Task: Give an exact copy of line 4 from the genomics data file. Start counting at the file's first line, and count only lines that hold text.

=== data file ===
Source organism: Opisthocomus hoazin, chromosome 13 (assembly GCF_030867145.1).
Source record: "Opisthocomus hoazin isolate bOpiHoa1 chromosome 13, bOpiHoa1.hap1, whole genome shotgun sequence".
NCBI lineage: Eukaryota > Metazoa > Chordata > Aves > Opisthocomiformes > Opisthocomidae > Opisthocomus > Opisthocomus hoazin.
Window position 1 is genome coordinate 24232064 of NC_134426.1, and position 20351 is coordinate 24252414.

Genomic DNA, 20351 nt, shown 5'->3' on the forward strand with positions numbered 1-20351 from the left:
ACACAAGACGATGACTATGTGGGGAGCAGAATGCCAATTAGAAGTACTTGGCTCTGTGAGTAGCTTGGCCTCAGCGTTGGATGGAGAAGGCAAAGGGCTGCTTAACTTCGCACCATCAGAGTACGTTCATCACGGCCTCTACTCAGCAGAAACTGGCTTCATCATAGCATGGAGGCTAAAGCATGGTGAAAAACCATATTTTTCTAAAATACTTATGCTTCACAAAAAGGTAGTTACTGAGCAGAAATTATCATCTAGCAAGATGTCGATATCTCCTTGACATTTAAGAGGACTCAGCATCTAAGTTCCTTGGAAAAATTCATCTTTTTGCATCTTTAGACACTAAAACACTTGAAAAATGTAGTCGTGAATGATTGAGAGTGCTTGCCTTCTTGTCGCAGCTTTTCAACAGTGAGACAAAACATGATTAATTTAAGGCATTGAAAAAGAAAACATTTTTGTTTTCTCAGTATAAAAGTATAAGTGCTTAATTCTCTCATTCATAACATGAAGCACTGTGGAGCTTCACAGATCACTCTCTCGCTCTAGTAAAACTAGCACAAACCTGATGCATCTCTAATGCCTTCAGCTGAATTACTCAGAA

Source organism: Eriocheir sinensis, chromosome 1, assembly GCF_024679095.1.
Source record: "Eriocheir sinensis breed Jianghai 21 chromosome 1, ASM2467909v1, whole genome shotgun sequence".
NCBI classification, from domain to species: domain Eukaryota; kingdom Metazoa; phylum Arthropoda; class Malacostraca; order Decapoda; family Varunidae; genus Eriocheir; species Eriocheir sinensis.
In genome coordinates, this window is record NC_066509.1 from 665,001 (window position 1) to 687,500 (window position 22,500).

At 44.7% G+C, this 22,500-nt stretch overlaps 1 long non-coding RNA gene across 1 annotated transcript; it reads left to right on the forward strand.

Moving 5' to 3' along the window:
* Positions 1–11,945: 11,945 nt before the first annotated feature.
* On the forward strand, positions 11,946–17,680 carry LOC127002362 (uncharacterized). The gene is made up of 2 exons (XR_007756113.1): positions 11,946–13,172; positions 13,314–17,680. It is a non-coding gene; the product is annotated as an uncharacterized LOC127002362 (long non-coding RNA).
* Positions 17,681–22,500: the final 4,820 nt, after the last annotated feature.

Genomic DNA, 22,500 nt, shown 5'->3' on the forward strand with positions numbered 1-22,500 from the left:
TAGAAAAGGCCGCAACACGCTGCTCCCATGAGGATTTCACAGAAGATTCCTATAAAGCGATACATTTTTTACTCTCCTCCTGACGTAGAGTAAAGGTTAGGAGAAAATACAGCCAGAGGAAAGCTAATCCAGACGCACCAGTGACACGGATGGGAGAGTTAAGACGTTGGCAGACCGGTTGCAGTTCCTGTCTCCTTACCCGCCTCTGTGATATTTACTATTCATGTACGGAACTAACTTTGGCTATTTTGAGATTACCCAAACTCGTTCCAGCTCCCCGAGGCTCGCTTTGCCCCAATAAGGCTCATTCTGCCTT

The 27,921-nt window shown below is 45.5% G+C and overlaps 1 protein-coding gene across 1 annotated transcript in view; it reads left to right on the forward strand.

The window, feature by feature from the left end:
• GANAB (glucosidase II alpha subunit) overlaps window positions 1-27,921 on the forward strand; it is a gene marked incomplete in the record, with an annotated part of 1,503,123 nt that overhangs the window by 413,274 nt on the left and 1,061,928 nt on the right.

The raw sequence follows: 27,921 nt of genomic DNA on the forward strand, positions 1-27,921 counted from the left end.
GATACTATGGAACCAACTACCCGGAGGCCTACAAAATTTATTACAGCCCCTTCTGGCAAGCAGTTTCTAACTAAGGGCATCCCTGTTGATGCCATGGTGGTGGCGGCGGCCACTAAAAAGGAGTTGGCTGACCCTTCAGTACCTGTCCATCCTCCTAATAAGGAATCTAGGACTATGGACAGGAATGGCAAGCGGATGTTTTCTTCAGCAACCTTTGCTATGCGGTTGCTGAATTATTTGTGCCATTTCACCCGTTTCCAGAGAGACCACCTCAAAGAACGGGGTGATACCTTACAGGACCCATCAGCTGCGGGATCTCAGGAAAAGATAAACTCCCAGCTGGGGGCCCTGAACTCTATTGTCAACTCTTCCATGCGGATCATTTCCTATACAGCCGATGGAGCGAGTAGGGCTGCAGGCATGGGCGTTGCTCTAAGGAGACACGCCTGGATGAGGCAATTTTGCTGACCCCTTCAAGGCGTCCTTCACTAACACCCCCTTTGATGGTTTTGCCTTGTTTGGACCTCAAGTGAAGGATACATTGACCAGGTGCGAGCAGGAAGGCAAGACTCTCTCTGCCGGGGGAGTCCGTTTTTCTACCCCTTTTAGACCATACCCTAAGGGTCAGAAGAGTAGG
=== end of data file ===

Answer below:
Window position 1 is genome coordinate 24232064 of NC_134426.1, and position 20351 is coordinate 24252414.